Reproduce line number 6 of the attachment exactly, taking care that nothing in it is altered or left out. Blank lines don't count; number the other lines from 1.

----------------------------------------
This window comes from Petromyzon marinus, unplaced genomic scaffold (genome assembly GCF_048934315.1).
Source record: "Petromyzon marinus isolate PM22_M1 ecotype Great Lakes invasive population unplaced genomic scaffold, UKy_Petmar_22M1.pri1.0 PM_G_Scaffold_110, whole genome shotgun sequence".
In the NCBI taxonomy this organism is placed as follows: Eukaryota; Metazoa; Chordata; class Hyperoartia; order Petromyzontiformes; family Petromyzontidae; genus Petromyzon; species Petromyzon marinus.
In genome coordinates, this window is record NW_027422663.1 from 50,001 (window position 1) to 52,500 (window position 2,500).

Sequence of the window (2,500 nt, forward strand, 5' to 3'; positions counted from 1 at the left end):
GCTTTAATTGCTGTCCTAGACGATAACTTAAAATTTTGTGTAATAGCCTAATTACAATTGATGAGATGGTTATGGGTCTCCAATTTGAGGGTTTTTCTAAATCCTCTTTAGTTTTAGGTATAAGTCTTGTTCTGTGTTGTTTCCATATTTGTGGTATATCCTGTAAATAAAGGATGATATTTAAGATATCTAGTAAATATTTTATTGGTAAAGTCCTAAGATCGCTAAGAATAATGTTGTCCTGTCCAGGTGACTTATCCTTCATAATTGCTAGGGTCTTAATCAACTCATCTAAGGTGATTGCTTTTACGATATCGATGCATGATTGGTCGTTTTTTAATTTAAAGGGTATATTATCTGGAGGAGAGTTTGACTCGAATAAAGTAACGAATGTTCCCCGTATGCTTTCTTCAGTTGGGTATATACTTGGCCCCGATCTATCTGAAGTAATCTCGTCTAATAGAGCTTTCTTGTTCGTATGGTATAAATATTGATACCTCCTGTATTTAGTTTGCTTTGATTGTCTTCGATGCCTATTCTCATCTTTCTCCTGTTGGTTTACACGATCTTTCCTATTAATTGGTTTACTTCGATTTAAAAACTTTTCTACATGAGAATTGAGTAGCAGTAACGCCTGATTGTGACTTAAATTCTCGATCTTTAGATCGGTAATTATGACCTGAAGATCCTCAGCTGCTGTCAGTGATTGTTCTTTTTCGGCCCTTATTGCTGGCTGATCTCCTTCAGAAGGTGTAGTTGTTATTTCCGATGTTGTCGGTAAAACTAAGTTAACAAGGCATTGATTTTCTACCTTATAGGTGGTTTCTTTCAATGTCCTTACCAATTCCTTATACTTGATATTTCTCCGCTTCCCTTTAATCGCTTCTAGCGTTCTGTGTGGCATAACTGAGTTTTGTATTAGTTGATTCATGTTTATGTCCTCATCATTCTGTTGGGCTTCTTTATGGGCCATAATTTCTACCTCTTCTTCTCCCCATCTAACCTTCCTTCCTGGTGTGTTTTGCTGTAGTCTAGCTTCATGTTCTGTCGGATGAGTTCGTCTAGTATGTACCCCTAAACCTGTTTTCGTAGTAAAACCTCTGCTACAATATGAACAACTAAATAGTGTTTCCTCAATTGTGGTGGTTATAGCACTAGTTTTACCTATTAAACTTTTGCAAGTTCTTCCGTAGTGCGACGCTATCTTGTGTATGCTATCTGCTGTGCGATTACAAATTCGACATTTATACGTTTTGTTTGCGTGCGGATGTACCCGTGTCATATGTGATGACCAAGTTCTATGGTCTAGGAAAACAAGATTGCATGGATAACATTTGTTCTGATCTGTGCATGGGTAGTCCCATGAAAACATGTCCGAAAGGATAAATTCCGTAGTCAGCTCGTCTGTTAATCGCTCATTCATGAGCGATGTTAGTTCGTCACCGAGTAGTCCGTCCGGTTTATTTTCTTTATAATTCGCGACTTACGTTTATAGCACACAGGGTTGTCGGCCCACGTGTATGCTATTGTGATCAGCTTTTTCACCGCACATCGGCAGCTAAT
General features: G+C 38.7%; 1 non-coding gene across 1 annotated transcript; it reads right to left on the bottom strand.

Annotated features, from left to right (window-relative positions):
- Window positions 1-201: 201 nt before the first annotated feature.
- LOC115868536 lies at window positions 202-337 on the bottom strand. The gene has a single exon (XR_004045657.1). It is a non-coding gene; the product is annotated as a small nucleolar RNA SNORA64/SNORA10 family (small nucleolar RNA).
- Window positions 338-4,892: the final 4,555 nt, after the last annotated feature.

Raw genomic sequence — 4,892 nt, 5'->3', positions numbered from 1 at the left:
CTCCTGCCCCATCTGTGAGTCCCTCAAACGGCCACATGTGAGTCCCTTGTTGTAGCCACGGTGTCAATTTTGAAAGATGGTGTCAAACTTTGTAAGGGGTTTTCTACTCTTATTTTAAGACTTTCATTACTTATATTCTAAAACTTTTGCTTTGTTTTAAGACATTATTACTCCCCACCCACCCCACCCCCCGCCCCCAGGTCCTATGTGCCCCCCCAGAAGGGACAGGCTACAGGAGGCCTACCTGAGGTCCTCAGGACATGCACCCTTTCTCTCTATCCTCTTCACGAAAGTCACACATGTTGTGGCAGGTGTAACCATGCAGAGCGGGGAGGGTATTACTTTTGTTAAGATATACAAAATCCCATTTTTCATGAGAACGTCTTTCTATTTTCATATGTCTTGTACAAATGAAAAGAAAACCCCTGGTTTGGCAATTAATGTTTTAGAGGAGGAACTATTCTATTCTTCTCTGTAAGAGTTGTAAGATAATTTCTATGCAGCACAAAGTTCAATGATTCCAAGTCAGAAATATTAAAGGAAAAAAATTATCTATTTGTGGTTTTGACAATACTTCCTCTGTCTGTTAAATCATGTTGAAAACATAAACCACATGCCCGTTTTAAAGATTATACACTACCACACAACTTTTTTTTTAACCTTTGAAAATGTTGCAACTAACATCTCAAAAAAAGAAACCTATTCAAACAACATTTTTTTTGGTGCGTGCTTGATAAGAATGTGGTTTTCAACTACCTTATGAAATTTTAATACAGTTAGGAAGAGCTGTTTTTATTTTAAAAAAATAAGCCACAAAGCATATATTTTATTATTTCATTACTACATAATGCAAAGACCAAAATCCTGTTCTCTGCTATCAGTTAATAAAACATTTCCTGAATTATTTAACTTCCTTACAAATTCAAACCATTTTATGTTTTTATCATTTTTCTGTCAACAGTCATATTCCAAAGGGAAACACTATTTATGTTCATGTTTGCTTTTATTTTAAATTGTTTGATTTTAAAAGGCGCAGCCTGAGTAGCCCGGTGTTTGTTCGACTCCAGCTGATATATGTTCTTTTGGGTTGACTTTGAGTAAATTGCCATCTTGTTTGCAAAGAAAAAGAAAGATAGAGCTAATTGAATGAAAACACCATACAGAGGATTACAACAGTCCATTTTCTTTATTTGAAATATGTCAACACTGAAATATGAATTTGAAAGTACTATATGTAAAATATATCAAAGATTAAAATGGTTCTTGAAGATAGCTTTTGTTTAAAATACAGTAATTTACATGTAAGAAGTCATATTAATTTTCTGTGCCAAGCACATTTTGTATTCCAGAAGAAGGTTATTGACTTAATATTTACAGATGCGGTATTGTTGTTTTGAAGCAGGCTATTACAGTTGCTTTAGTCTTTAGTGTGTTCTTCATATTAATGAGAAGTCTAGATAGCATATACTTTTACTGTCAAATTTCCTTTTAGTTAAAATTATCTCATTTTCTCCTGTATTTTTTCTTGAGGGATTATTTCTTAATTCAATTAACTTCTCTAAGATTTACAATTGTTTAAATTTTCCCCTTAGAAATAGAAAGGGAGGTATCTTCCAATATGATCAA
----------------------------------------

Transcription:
GCTTTAATTGCTGTCCTAGACGATAACTTAAAATTTTGTGTAATAGCCTAATTACAATTGATGAGATGGTTATGGGTCTCCAATTTGAGGGTTTTTCTAAATCCTCTTTAGTTTTAGGTATAAGTCTTGTTCTGTGTTGTTTCCATATTTGTGGTATATCCTGTAAATAAAGGATGATATTTAAGATATCTAGTAAATATTTTATTGGTAAAGTCCTAAGATCGCTAAGAATAATGTTGTCCTGTCCAGGTGACTTATCCTTCATAATTGCTAGGGTCTTAATCAACTCATCTAAGGTGATTGCTTTTACGATATCGATGCATGATTGGTCGTTTTTTAATTTAAAGGGTATATTATCTGGAGGAGAGTTTGACTCGAATAAAGTAACGAATGTTCCCCGTATGCTTTCTTCAGTTGGGTATATACTTGGCCCCGATCTATCTGAAGTAATCTCGTCTAATAGAGCTTTCTTGTTCGTATGGTATAAATATTGATACCTCCTGTATTTAGTTTGCTTTGATTGTCTTCGATGCCTATTCTCATCTTTCTCCTGTTGGTTTACACGATCTTTCCTATTAATTGGTTTACTTCGATTTAAAAACTTTTCTACATGAGAATTGAGTAGCAGTAACGCCTGATTGTGACTTAAATTCTCGATCTTTAGATCGGTAATTATGACCTGAAGATCCTCAGCTGCTGTCAGTGATTGTTCTTTTTCGGCCCTTATTGCTGGCTGATCTCCTTCAGAAGGTGTAGTTGTTATTTCCGATGTTGTCGGTAAAACTAAGTTAACAAGGCATTGATTTTCTACCTTATAGGTGGTTTCTTTCAATGTCCTTACCAATTCCTTATACTTGATATTTCTCCGCTTCCCTTTAATCGCTTCTAGCGTTCTGTGTGGCATAACTGAGTTTTGTATTAGTTGATTCATGTTTATGTCCTCATCATTCTGTTGGGCTTCTTTATGGGCCATAATTTCTACCTCTTCTTCTCCCCATCTAACCTTCCTTCCTGGTGTGTTTTGCTGTAGTCTAGCTTCATGTTCTGTCGGATGAGTTCGTCTAGTATGTACCCCTAAACCTGTTTTCGTAGTAAAACCTCTGCTACAATATGAACAACTAAATAGTGTTTCCTCAATTGTGGTGGTTATAGCACTAGTTTTACCTATTAAACTTTTGCAAGTTCTTCCGTAGTGCGACGCTATCTTGTGTATGCTATCTGCTGTGCGATTACAAATTCGACATTTATACGTTTTGTTTGCGTGCGGATGTACCCGTGTCATATGTGATGACCAAGTTCTATGGTCTAGGAAAACAAGATTGCATGGATAACATTTGTTCTGATCTGTGCATGGGTAGTCCCATGAAAACATGTCCGAAAGGATAAATTCCGTAGTCAGCTCGTCTGTTAATCGCTCATTCATGAGCGATGTTAGTTCGTCACCGAGTAGTCCGTCCGGTTTATTTTCTTTATAATTCGCGACTTACGTTTATAGCACACAGGGTTGTCGGCCCACGTGTATGCTATTGTGATCAGCTTTTTCACCGCACATCGGCAGCTAAT